Free Markets, Free People
Bob Herbert – Now and Then
One of the more entertaining things to do is watch partisan political columnists adjust their outlook and opinion based on who is in power at the moment. The convolutions, contortions and outright memory lapses are something to behold. Bob Herbert is no exception to the rule as he demonstrates today. Apparently he’s upset with the right-wing crazies out there and is sure their dyspeptic mood and demonstrations signal the demise of our once great nation:
Maybe the economic stress has been too much. Looking back at the past few months, it’s fair to wonder if the country isn’t going through a nervous breakdown.
The political debate has been poisoned by birthers, deathers and wackos who smile proudly while carrying signs comparing the president to the Nazis.
Of course that wasn’t the case in good old says of 2007 when the anti-war protests were in full bloom and Herbert was sure that they signaled a new and wonderful resurgence of public activism that he felt, at least at the time, was so refreshing and so badly needed:
You can say what you want about the people opposed to this wretched war in Iraq, try to stereotype them any way you can. But you couldn’t walk among them for more than a few minutes on Saturday without realizing that they love their country as much as anyone ever has. They love it enough to try to save it.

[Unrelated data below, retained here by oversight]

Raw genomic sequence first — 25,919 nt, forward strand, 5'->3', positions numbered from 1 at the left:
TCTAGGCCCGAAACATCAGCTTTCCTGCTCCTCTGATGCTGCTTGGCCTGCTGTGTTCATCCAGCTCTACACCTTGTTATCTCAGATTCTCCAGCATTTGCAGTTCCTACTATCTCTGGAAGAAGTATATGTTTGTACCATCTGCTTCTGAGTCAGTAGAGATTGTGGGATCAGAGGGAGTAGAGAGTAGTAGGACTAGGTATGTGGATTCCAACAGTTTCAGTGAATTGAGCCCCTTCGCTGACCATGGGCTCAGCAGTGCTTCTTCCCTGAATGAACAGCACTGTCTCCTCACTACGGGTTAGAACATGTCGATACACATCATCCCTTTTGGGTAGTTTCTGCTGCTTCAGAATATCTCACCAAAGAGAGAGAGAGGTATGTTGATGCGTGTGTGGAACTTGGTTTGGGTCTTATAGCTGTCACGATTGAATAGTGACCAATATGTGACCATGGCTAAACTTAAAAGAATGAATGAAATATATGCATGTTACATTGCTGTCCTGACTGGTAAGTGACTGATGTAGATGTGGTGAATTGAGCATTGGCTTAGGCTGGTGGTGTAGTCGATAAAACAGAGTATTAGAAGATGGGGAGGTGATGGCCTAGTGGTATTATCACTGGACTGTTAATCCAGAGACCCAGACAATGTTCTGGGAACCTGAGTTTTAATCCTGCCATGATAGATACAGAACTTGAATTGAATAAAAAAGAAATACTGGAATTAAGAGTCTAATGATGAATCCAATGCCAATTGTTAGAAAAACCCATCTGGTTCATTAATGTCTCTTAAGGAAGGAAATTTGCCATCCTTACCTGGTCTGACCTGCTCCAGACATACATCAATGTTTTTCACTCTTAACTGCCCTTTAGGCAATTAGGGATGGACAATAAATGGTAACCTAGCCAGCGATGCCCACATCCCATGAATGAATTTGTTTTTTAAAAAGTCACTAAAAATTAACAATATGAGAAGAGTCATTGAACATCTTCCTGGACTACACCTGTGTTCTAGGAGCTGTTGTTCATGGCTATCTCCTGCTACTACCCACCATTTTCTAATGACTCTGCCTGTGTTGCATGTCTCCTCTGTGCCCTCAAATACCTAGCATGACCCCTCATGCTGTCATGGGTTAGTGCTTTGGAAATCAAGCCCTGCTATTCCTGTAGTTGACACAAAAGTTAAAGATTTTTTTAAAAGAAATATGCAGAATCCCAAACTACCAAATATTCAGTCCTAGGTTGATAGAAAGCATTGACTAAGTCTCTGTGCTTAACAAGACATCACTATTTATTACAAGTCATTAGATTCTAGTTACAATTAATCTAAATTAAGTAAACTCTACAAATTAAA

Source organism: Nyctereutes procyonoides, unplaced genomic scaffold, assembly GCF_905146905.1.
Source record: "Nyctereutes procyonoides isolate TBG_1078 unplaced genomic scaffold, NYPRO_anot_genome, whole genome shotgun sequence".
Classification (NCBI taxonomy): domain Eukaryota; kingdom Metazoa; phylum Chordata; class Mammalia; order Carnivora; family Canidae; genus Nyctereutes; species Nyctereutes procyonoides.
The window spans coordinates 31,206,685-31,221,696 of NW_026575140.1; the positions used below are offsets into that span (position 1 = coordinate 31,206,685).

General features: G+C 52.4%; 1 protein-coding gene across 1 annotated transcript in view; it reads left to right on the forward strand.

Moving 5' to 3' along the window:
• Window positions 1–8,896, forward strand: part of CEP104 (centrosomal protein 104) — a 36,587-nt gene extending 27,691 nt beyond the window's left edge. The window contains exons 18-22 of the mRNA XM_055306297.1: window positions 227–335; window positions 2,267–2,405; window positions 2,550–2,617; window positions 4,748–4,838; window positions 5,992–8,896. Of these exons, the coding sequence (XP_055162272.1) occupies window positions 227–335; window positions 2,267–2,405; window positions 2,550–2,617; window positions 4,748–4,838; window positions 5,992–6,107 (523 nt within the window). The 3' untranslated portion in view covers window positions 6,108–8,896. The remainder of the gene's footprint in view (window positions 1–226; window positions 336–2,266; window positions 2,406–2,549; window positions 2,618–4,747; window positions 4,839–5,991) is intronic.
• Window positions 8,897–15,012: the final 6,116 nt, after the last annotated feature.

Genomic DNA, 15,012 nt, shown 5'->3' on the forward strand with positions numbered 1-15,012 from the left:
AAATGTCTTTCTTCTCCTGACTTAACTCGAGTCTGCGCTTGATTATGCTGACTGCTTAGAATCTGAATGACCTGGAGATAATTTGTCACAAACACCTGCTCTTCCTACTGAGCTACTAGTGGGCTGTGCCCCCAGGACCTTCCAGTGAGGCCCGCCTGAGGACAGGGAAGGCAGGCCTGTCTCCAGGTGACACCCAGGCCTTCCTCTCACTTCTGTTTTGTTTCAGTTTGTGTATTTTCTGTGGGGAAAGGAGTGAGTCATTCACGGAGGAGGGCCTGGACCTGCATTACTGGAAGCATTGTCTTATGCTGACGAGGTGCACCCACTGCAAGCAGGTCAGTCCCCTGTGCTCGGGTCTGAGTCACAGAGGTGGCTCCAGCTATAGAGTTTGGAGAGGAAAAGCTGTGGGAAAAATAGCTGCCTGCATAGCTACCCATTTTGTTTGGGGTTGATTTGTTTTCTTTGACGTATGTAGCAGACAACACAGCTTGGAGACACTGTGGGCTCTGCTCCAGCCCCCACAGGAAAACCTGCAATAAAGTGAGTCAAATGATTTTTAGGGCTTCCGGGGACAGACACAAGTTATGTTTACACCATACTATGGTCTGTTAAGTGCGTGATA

You can be sure that’s not the case with the present crew who Herbert gladly stereotypes. They obviously can’t at all love this country – especially if they’re carrying signs calling the president a Nazi. Of course for Herbert to have missed the abundance of signs calling the then president a Nazi on the “beautiful, sunlit day” in January of 2007, then his blinders were surely well in place.
The goal of the crowd was to get the attention of Congress and persuade it to move vigorously to reverse the Bush war policies. But the thought that kept returning as I watched the earnestly smiling faces, so many of them no longer young, was the way these protesters had somehow managed to keep the faith. They still believed, after all the years and all the lies, that they could make a difference. They still believed their government would listen to them and respond.
Yet apparently the goal of the “birthers, deathers and wackos” Herbert denigrates in his latest couldn’t at all be that they too believe they have a right to petition Congress or that “their government would listen to them and respond”. Nope, they’re completely different than the smiling, expletive shouting anti-war crowd which made signs calling the president a Nazi a cottage industry. Obviously, unlike the anti-war/anti-Bush crowds of 2007, the “birthers, deathers and wackos” hate their country- right Mr. Herbert?